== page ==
Normally, I avoid discussing two things with people in general - religion and politics. Two deeply personal and highly opinion filled things. Most people have a hard time even just considering that their opinion isn't always correct or lack the openness to allow an alternative consideration in. I am human as well and I fall victim to my own stubbornness every now and then. As I've aged I've tried to be more conscience of that. So I've waited 48hours to post this because I allowed myself to be angry over a politician's words. Which I consider to be ridiculous. It's a guy that basically has no effect on me, unless he becomes president. Quite frankly, I loathe election years because of the excessive banter about political stances. I try to only tune into those who are smart enough to address real issues rather than finger point at the "other guy". I am often completely shocked by the horrible things that are said. I have to pause and ask myself, what year is it? When I was young 2015 seemed so far away in the future I was sure that we'd be traveling by hover cars and living on other planets. Not talk about withholding someone's rights or criticize someone because of their race.
The trending hashtag #MyAsianAmercianStory started by a 15 year old high school student in California of course caught my attention. (If you're on Twitter I encourage you to check the hashtag out.) I am a 13th generation American and 1st generation Asian American. I am whole person with two entirely different backgrounds. Sometimes I was "too white" other times I was "too Asian". I could write a book on the odd events that happened due to my mom's culture shock and my dad's American ways. They are the best stories I share with my own children. They are reminders that we are here due to the exploration of our ancestors. Families from all backgrounds have their great origin stories.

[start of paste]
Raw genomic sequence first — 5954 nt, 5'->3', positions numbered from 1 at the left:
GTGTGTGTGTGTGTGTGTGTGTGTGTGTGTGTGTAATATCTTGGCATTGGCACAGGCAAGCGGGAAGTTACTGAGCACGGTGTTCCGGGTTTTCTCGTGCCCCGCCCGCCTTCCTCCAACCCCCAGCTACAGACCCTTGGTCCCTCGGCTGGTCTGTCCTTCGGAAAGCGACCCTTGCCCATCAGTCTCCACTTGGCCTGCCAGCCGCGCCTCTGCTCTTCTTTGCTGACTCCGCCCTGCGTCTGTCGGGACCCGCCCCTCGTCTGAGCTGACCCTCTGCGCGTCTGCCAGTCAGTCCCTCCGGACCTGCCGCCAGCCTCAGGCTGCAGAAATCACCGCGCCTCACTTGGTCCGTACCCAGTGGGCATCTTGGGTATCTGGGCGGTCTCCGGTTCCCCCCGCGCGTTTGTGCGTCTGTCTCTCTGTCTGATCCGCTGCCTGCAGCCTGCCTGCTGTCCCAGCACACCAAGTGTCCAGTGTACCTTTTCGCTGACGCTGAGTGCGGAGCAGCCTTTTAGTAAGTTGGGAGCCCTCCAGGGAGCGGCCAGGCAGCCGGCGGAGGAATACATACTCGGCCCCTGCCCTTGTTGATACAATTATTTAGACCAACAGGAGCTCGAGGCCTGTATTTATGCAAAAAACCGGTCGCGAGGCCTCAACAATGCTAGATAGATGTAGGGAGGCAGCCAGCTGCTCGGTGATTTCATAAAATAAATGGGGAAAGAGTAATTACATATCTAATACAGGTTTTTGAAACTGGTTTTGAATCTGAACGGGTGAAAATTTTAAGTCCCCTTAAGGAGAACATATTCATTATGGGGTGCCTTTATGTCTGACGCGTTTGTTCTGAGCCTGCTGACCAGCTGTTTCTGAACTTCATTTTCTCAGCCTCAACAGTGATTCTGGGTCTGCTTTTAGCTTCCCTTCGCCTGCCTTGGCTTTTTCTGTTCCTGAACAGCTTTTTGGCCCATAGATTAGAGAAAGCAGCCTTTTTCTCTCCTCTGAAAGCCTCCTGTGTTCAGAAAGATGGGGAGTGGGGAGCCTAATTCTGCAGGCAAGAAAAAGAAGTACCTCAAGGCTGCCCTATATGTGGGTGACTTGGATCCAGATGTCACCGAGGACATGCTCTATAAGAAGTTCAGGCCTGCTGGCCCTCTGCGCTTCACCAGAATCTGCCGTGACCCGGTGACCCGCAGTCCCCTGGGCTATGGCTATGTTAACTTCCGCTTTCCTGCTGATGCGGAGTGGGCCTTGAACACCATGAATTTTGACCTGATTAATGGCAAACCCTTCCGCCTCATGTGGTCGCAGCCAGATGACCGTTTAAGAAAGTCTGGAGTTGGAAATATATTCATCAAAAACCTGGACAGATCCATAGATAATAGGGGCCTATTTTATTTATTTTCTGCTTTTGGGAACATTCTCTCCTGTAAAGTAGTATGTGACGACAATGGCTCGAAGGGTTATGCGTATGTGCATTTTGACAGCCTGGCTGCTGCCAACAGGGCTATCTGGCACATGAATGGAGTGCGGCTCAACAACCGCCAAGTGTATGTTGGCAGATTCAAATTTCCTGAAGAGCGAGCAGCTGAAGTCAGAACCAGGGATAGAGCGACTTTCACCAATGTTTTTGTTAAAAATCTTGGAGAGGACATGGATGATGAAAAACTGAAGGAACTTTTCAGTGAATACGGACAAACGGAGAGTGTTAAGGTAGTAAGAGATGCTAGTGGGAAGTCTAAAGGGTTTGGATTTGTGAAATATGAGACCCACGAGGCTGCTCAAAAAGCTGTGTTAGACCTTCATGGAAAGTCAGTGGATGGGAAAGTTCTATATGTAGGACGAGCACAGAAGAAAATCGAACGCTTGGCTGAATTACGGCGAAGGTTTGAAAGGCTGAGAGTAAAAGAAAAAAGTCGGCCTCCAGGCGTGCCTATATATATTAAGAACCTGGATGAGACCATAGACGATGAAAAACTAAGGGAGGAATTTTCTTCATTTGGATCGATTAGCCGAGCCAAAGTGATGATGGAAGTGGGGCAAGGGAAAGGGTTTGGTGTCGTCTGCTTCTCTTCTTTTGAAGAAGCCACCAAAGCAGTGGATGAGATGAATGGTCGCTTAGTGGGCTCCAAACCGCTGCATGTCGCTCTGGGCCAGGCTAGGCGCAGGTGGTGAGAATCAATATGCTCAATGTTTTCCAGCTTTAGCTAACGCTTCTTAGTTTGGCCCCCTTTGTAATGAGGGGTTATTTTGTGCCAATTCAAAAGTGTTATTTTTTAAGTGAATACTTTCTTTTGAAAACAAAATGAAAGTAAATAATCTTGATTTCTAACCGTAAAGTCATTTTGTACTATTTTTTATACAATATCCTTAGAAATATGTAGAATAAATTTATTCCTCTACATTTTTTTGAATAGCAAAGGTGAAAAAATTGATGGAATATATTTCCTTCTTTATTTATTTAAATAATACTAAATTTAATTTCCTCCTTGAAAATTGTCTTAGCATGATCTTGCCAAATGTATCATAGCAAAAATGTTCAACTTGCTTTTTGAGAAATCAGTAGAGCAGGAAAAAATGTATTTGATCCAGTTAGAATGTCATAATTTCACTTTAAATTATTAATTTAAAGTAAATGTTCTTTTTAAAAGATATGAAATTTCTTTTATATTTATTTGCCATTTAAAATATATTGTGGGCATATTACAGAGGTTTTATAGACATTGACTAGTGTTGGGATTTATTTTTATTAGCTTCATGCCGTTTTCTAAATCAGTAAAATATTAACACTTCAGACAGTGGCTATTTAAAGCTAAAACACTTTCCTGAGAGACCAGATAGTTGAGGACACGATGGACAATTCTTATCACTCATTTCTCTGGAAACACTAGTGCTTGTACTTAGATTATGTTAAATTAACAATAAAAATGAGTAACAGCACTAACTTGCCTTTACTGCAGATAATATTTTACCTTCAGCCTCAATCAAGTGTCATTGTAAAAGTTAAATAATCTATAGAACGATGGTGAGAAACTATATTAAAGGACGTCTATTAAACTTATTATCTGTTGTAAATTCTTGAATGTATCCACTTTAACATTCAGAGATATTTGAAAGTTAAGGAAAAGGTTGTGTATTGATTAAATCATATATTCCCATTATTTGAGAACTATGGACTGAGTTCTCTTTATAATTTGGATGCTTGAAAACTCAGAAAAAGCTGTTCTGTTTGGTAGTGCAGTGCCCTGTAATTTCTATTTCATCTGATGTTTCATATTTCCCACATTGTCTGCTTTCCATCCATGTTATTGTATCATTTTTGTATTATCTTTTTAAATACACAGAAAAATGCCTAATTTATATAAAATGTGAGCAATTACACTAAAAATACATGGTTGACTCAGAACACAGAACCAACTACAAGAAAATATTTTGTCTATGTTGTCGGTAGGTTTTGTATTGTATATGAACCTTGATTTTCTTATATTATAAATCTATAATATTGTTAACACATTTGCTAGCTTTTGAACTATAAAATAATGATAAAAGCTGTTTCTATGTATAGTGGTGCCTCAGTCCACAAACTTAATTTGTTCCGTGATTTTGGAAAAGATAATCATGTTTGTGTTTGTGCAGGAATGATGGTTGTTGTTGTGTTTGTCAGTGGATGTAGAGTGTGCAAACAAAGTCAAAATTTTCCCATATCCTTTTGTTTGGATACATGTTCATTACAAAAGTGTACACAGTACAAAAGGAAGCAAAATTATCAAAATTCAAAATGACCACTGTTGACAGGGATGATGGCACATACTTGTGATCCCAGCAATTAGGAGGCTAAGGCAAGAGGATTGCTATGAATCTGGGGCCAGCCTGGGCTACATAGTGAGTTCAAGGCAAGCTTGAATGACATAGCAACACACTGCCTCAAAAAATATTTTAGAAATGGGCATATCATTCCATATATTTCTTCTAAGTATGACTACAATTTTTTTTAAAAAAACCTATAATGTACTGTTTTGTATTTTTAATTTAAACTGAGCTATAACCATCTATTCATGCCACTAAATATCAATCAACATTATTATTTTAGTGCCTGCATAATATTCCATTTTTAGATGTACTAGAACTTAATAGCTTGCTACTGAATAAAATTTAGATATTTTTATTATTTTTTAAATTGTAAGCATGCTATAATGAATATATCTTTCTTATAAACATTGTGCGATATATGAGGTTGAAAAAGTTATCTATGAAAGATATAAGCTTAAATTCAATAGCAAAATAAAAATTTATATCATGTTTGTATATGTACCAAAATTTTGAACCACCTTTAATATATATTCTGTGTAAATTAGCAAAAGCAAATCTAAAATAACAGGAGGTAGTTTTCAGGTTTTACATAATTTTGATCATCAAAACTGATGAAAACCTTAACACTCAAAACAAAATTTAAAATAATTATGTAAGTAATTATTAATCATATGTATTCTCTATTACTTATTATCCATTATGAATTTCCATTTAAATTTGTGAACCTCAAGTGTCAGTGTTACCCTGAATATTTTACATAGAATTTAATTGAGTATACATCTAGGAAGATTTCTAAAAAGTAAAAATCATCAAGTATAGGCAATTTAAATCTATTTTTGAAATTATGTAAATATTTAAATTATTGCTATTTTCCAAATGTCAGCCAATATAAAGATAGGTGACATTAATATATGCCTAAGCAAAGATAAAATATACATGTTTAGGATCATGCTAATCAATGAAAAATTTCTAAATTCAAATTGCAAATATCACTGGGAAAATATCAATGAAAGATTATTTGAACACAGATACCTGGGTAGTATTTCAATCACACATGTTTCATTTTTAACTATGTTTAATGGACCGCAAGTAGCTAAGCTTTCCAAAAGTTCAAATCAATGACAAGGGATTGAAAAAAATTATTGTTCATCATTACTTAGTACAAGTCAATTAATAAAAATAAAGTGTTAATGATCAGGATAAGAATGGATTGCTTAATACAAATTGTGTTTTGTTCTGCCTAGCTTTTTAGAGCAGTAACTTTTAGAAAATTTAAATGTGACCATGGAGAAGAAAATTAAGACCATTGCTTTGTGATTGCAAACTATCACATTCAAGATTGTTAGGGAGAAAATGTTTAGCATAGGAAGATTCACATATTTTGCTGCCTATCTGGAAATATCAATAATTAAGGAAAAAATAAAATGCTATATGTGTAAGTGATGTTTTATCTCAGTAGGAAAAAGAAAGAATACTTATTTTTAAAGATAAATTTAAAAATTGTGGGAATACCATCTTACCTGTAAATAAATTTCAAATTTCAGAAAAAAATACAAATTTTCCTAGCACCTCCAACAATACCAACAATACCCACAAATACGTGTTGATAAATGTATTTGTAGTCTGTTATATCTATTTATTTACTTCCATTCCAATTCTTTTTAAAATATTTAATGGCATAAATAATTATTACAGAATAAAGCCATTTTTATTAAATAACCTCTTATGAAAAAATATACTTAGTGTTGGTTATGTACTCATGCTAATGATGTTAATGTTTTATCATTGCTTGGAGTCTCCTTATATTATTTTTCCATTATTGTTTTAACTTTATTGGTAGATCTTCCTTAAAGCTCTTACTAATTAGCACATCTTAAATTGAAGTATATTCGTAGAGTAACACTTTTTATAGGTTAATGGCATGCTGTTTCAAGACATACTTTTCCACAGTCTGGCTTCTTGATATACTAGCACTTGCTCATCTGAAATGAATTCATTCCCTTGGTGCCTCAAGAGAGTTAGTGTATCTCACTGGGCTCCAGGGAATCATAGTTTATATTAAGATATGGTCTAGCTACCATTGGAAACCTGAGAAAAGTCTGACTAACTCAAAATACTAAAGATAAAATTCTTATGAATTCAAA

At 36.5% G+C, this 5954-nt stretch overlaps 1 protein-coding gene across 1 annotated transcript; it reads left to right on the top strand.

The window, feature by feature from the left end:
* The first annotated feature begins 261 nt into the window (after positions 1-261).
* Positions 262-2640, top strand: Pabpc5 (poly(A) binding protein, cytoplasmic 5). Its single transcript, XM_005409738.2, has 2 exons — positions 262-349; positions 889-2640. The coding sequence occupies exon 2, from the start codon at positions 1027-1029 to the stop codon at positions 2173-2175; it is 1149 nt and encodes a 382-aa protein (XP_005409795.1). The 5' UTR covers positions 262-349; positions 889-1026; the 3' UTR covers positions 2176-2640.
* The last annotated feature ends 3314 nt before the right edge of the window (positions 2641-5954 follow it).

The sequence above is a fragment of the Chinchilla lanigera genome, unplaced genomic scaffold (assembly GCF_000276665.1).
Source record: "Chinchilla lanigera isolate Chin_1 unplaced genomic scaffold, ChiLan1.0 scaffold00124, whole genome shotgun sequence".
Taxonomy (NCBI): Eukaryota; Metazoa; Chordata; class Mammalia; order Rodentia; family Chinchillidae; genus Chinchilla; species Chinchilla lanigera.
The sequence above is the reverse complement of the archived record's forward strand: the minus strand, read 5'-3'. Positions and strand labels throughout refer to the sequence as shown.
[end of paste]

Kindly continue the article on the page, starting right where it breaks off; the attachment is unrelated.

Maybe being a 13th and 1st generation American I have an unique view on America. My mom believed that this was the land of opportunity and abundance. She has worked harder than anyone I've ever met. Two or three jobs at a time pulling double shifts. Doing work others pass on. My dad served America for the majority of his life in the military as every paternal grandfather of mine did since we immigrated here from Ireland. This is melting pot of many. Diversity creates growth and acceptance.
My point of this post is to remind others that we are in fact a great melting pot of a country. We can do great things as a nation and move forward rather than back. It's not about being politically correct either, it's about using politics to not put people down but to lift a nation up.
After all, we're just some folks sharing some space on a pale blue dot.